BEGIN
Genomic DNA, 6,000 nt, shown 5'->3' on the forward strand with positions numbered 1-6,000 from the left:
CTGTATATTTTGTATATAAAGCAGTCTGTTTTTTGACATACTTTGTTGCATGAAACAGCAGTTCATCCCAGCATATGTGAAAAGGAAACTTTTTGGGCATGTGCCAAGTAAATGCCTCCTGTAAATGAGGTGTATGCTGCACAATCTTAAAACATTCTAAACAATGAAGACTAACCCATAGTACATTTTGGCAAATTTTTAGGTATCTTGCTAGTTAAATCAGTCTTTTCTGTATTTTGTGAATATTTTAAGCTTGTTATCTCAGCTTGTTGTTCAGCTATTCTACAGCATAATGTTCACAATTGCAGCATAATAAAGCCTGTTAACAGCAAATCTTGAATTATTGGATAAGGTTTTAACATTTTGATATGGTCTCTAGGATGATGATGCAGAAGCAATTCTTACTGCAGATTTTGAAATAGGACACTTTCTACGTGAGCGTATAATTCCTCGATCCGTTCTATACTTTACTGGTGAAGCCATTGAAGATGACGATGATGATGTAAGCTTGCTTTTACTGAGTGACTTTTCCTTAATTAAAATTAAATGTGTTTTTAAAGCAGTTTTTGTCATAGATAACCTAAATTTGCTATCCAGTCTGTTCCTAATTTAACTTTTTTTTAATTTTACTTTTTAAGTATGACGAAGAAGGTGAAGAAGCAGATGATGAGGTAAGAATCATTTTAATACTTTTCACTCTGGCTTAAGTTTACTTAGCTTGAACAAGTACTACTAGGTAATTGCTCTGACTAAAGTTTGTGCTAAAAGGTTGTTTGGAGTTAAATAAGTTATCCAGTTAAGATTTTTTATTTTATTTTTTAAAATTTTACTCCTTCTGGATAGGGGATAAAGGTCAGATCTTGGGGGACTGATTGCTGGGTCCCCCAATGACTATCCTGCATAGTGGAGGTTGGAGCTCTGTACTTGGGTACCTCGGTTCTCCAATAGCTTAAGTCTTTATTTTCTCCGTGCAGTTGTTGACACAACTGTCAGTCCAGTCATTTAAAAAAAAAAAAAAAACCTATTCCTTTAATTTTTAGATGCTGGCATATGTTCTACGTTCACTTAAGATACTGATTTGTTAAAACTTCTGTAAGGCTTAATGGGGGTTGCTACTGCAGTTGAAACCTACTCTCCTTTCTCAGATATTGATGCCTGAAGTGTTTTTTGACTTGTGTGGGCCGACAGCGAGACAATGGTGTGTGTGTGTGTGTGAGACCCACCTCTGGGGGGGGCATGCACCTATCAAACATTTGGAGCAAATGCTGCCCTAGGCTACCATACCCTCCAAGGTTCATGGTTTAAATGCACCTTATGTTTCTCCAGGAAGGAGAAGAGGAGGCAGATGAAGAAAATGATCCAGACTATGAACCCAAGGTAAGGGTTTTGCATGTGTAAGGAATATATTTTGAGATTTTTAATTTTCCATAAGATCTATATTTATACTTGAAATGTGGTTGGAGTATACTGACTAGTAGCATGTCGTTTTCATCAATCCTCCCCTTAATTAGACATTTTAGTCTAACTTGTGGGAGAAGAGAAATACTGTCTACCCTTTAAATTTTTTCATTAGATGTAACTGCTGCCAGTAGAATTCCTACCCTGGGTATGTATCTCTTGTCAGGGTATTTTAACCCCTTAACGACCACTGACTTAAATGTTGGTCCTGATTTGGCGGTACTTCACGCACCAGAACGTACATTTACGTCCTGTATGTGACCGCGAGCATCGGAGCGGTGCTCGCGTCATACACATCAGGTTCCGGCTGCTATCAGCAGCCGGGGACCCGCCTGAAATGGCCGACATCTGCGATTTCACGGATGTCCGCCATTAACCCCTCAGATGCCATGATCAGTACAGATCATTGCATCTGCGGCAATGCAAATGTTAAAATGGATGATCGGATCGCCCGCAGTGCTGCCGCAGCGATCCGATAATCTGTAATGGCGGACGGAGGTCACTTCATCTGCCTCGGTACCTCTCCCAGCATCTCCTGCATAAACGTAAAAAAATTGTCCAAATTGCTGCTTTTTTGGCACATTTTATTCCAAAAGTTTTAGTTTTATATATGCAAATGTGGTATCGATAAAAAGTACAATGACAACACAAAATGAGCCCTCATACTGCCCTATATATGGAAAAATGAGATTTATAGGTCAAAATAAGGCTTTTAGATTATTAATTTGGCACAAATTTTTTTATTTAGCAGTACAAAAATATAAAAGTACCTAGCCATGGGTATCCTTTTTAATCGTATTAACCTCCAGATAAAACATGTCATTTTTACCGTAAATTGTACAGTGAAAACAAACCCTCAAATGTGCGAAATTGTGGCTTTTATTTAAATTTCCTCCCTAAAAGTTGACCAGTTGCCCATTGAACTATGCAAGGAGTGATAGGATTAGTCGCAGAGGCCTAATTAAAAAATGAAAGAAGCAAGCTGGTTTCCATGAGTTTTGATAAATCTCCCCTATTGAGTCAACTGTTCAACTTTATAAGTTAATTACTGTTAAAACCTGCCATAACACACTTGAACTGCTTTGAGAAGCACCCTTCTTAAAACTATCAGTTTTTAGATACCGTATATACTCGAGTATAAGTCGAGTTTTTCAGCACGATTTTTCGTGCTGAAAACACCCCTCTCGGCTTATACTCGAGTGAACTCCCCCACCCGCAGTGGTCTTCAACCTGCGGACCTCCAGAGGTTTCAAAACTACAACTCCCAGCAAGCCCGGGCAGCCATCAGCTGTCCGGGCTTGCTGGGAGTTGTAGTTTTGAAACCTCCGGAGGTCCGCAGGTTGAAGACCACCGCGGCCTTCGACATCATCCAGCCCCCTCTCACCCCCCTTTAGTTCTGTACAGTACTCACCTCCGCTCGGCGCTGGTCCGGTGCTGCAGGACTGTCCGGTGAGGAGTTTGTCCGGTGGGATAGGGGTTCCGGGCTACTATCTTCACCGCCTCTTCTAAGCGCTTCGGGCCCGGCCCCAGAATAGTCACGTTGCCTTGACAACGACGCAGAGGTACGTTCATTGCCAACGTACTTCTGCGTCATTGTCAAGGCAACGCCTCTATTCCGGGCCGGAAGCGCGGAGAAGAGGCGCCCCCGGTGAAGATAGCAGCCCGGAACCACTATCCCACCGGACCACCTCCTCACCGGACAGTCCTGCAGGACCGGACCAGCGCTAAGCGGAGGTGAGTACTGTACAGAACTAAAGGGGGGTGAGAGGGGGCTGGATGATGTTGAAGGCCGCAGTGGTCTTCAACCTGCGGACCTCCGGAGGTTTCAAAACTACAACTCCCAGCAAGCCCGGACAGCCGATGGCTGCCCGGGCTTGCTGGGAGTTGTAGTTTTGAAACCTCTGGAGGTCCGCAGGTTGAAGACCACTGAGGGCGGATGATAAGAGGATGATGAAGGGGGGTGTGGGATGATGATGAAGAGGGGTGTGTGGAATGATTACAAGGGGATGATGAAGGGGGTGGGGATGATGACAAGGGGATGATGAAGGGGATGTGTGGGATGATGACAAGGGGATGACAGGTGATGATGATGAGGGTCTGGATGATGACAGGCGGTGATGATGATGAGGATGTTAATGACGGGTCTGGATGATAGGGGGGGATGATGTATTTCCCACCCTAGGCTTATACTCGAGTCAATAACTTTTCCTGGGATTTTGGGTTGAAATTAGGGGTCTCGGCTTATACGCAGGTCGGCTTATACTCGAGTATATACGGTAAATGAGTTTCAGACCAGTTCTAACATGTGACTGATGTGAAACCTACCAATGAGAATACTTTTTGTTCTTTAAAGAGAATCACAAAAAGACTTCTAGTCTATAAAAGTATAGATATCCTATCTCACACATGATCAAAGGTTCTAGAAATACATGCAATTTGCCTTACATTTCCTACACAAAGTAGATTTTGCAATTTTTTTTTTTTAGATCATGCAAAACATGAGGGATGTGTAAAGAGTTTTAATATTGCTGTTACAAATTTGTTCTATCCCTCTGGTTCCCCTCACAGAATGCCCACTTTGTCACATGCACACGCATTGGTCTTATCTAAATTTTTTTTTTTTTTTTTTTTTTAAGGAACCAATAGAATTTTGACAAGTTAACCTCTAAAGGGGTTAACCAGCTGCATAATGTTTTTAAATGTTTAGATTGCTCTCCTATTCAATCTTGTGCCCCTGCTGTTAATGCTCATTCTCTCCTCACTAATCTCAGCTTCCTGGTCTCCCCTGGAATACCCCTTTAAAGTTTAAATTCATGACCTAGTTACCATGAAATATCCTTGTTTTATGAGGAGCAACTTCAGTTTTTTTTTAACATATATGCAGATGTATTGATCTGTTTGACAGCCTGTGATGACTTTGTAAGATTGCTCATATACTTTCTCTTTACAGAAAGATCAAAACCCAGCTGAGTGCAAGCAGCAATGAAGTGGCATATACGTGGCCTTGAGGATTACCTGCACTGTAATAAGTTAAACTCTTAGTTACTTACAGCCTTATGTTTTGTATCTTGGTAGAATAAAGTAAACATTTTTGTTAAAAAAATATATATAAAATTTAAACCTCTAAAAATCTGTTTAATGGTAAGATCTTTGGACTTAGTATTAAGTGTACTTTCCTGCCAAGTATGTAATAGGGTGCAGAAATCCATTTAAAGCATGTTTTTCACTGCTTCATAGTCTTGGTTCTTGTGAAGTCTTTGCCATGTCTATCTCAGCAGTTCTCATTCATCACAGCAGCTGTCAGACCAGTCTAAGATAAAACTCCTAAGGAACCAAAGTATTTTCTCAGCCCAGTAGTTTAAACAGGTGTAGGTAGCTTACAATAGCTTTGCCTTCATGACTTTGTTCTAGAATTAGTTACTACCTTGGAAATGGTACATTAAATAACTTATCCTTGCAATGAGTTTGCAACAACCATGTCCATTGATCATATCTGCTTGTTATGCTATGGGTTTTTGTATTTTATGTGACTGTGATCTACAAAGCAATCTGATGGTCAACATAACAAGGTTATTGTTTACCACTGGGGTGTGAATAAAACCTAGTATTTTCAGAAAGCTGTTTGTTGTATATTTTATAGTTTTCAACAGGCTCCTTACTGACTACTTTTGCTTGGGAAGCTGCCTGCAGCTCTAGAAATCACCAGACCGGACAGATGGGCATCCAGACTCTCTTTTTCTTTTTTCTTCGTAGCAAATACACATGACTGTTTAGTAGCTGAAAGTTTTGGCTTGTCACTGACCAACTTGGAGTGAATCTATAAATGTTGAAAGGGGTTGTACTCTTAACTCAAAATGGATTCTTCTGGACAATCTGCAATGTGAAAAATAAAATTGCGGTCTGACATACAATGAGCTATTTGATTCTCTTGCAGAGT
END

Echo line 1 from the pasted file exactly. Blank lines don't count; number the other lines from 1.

Genomic DNA, 6,000 nt, shown 5'->3' on the forward strand with positions numbered 1-6,000 from the left: